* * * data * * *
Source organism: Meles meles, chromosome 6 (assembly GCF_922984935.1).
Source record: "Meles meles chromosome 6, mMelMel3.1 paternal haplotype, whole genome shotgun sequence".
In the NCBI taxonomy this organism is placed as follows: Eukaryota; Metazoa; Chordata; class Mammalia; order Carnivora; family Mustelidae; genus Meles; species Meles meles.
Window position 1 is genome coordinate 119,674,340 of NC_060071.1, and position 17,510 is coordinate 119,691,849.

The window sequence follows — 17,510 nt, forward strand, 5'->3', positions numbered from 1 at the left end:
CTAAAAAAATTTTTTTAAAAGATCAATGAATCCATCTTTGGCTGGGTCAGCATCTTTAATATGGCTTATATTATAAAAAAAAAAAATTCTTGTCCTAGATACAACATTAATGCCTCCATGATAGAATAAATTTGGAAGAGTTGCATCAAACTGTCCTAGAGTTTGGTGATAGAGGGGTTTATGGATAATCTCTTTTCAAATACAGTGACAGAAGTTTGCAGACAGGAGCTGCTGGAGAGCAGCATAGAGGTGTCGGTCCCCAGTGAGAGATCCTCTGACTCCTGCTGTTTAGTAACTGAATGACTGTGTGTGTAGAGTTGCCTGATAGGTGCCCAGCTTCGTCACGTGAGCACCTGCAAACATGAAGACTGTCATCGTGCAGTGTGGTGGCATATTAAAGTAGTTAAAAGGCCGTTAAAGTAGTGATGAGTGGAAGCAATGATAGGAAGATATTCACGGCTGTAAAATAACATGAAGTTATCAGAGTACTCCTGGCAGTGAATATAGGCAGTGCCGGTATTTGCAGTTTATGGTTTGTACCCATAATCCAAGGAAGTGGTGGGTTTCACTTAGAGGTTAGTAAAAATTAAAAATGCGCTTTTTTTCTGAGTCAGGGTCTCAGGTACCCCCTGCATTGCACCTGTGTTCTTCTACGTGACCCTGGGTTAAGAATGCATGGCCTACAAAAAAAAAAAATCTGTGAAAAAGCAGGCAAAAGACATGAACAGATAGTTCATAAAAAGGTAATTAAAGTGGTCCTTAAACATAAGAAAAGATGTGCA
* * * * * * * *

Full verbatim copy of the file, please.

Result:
Source organism: Meles meles, chromosome 6 (assembly GCF_922984935.1).
Source record: "Meles meles chromosome 6, mMelMel3.1 paternal haplotype, whole genome shotgun sequence".
In the NCBI taxonomy this organism is placed as follows: Eukaryota; Metazoa; Chordata; class Mammalia; order Carnivora; family Mustelidae; genus Meles; species Meles meles.
Window position 1 is genome coordinate 119,674,340 of NC_060071.1, and position 17,510 is coordinate 119,691,849.

The window sequence follows — 17,510 nt, forward strand, 5'->3', positions numbered from 1 at the left end:
CTAAAAAAATTTTTTTAAAAGATCAATGAATCCATCTTTGGCTGGGTCAGCATCTTTAATATGGCTTATATTATAAAAAAAAAAAATTCTTGTCCTAGATACAACATTAATGCCTCCATGATAGAATAAATTTGGAAGAGTTGCATCAAACTGTCCTAGAGTTTGGTGATAGAGGGGTTTATGGATAATCTCTTTTCAAATACAGTGACAGAAGTTTGCAGACAGGAGCTGCTGGAGAGCAGCATAGAGGTGTCGGTCCCCAGTGAGAGATCCTCTGACTCCTGCTGTTTAGTAACTGAATGACTGTGTGTGTAGAGTTGCCTGATAGGTGCCCAGCTTCGTCACGTGAGCACCTGCAAACATGAAGACTGTCATCGTGCAGTGTGGTGGCATATTAAAGTAGTTAAAAGGCCGTTAAAGTAGTGATGAGTGGAAGCAATGATAGGAAGATATTCACGGCTGTAAAATAACATGAAGTTATCAGAGTACTCCTGGCAGTGAATATAGGCAGTGCCGGTATTTGCAGTTTATGGTTTGTACCCATAATCCAAGGAAGTGGTGGGTTTCACTTAGAGGTTAGTAAAAATTAAAAATGCGCTTTTTTTCTGAGTCAGGGTCTCAGGTACCCCCTGCATTGCACCTGTGTTCTTCTACGTGACCCTGGGTTAAGAATGCATGGCCTACAAAAAAAAAAAATCTGTGAAAAAGCAGGCAAAAGACATGAACAGATAGTTCATAAAAAGGTAATTAAAGTGGTCCTTAAACATAAGAAAAGATGTGCA